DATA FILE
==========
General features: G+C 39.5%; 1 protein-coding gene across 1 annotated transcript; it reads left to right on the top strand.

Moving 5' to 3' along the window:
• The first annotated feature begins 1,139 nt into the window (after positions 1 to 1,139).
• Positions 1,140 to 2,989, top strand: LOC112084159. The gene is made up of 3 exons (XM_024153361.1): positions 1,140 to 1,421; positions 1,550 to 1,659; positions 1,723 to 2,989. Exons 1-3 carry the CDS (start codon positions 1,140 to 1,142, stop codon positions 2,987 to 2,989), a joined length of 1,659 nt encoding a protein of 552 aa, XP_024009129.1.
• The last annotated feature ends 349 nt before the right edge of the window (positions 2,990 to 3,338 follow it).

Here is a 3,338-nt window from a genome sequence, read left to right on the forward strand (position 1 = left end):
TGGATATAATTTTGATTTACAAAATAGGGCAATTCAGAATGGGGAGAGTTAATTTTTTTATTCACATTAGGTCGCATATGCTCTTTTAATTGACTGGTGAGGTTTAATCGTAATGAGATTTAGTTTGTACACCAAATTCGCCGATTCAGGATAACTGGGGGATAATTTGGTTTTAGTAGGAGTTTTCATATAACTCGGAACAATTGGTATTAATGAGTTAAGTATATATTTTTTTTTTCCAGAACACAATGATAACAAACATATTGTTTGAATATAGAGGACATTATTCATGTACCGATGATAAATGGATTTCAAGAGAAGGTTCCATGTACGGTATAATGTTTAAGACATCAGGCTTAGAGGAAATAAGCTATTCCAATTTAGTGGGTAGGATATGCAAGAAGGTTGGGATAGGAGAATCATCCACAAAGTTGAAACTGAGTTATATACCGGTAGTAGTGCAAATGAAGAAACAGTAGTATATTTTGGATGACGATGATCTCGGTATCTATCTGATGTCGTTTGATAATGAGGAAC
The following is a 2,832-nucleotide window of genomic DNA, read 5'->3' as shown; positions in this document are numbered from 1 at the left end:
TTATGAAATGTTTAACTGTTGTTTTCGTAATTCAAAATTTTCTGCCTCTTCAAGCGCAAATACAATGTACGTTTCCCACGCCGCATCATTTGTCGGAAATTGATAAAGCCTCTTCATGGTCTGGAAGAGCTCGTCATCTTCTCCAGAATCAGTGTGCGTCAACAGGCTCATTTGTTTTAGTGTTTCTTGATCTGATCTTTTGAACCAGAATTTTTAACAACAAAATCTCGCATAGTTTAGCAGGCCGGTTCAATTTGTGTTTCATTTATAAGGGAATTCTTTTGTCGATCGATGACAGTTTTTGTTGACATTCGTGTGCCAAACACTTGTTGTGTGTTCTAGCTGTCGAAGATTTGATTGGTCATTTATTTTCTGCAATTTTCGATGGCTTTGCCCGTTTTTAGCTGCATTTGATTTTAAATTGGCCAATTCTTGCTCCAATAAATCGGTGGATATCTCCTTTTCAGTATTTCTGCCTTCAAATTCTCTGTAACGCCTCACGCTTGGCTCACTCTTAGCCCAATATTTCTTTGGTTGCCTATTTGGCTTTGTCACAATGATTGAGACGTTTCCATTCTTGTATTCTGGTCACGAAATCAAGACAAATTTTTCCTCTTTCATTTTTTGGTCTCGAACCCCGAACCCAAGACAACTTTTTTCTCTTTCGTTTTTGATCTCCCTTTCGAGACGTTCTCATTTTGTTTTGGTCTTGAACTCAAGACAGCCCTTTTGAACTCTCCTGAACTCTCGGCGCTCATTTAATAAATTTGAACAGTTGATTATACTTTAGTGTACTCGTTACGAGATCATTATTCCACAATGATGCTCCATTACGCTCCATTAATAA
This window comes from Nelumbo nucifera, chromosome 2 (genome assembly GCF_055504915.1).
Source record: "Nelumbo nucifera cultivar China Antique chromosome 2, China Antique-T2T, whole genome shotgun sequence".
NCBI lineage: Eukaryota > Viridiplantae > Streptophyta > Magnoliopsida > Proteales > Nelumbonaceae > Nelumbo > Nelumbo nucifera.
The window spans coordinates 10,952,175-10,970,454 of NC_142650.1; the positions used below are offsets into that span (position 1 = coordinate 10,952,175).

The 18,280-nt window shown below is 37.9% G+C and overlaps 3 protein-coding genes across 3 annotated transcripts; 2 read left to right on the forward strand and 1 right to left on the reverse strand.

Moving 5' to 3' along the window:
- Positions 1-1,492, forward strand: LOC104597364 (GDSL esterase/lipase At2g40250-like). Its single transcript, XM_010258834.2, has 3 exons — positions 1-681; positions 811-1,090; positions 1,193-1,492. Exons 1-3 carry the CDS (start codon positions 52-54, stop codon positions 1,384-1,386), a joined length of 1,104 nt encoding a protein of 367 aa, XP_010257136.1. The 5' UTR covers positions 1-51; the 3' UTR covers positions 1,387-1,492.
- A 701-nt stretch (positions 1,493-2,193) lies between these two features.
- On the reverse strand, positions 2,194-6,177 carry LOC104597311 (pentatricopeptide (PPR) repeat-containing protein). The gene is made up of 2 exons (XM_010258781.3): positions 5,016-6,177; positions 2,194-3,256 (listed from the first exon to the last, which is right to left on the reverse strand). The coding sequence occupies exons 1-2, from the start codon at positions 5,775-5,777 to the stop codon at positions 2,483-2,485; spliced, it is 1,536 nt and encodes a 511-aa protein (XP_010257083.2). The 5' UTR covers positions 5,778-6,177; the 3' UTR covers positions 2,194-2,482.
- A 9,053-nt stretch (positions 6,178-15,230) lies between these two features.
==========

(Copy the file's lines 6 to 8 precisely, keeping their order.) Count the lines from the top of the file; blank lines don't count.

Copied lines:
Here is a 3,338-nt window from a genome sequence, read left to right on the forward strand (position 1 = left end):
TGGATATAATTTTGATTTACAAAATAGGGCAATTCAGAATGGGGAGAGTTAATTTTTTTATTCACATTAGGTCGCATATGCTCTTTTAATTGACTGGTGAGGTTTAATCGTAATGAGATTTAGTTTGTACACCAAATTCGCCGATTCAGGATAACTGGGGGATAATTTGGTTTTAGTAGGAGTTTTCATATAACTCGGAACAATTGGTATTAATGAGTTAAGTATATATTTTTTTTTTCCAGAACACAATGATAACAAACATATTGTTTGAATATAGAGGACATTATTCATGTACCGATGATAAATGGATTTCAAGAGAAGGTTCCATGTACGGTATAATGTTTAAGACATCAGGCTTAGAGGAAATAAGCTATTCCAATTTAGTGGGTAGGATATGCAAGAAGGTTGGGATAGGAGAATCATCCACAAAGTTGAAACTGAGTTATATACCGGTAGTAGTGCAAATGAAGAAACAGTAGTATATTTTGGATGACGATGATCTCGGTATCTATCTGATGTCGTTTGATAATGAGGAAC
The following is a 2,832-nucleotide window of genomic DNA, read 5'->3' as shown; positions in this document are numbered from 1 at the left end: